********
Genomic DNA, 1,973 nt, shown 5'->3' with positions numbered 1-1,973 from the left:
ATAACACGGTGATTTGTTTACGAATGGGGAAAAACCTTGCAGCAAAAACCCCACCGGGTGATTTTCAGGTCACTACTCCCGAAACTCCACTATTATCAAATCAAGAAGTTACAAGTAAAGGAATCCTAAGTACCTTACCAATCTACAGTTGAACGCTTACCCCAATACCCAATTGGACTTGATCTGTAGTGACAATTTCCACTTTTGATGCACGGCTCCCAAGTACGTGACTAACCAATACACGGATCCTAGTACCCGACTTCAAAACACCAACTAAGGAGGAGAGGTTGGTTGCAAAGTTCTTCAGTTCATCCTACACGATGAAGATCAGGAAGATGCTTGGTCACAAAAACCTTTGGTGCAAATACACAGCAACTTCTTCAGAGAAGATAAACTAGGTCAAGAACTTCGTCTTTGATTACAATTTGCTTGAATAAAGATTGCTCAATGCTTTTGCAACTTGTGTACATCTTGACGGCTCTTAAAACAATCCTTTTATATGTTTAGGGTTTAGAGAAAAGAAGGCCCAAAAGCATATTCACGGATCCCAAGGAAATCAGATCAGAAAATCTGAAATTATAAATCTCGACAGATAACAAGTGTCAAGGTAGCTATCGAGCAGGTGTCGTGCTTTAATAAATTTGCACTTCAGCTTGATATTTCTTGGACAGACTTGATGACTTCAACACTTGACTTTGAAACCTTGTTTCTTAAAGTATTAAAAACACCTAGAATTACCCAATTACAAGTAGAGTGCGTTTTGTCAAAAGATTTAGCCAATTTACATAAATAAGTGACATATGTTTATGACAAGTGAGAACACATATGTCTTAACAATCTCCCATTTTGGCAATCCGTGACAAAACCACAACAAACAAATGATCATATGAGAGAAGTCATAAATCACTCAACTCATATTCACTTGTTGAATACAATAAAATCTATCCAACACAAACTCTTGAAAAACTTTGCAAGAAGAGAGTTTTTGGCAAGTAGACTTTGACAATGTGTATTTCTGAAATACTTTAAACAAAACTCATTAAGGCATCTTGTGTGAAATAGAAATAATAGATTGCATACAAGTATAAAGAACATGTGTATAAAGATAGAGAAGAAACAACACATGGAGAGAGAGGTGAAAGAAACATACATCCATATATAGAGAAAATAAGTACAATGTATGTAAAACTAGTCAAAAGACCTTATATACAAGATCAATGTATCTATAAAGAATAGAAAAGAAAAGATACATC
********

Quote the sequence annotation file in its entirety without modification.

Genomic DNA, 1,973 nt, shown 5'->3' with positions numbered 1-1,973 from the left:
ATAACACGGTGATTTGTTTACGAATGGGGAAAAACCTTGCAGCAAAAACCCCACCGGGTGATTTTCAGGTCACTACTCCCGAAACTCCACTATTATCAAATCAAGAAGTTACAAGTAAAGGAATCCTAAGTACCTTACCAATCTACAGTTGAACGCTTACCCCAATACCCAATTGGACTTGATCTGTAGTGACAATTTCCACTTTTGATGCACGGCTCCCAAGTACGTGACTAACCAATACACGGATCCTAGTACCCGACTTCAAAACACCAACTAAGGAGGAGAGGTTGGTTGCAAAGTTCTTCAGTTCATCCTACACGATGAAGATCAGGAAGATGCTTGGTCACAAAAACCTTTGGTGCAAATACACAGCAACTTCTTCAGAGAAGATAAACTAGGTCAAGAACTTCGTCTTTGATTACAATTTGCTTGAATAAAGATTGCTCAATGCTTTTGCAACTTGTGTACATCTTGACGGCTCTTAAAACAATCCTTTTATATGTTTAGGGTTTAGAGAAAAGAAGGCCCAAAAGCATATTCACGGATCCCAAGGAAATCAGATCAGAAAATCTGAAATTATAAATCTCGACAGATAACAAGTGTCAAGGTAGCTATCGAGCAGGTGTCGTGCTTTAATAAATTTGCACTTCAGCTTGATATTTCTTGGACAGACTTGATGACTTCAACACTTGACTTTGAAACCTTGTTTCTTAAAGTATTAAAAACACCTAGAATTACCCAATTACAAGTAGAGTGCGTTTTGTCAAAAGATTTAGCCAATTTACATAAATAAGTGACATATGTTTATGACAAGTGAGAACACATATGTCTTAACAATCTCCCATTTTGGCAATCCGTGACAAAACCACAACAAACAAATGATCATATGAGAGAAGTCATAAATCACTCAACTCATATTCACTTGTTGAATACAATAAAATCTATCCAACACAAACTCTTGAAAAACTTTGCAAGAAGAGAGTTTTTGGCAAGTAGACTTTGACAATGTGTATTTCTGAAATACTTTAAACAAAACTCATTAAGGCATCTTGTGTGAAATAGAAATAATAGATTGCATACAAGTATAAAGAACATGTGTATAAAGATAGAGAAGAAACAACACATGGAGAGAGAGGTGAAAGAAACATACATCCATATATAGAGAAAATAAGTACAATGTATGTAAAACTAGTCAAAAGACCTTATATACAAGATCAATGTATCTATAAAGAATAGAAAAGAAAAGATACATC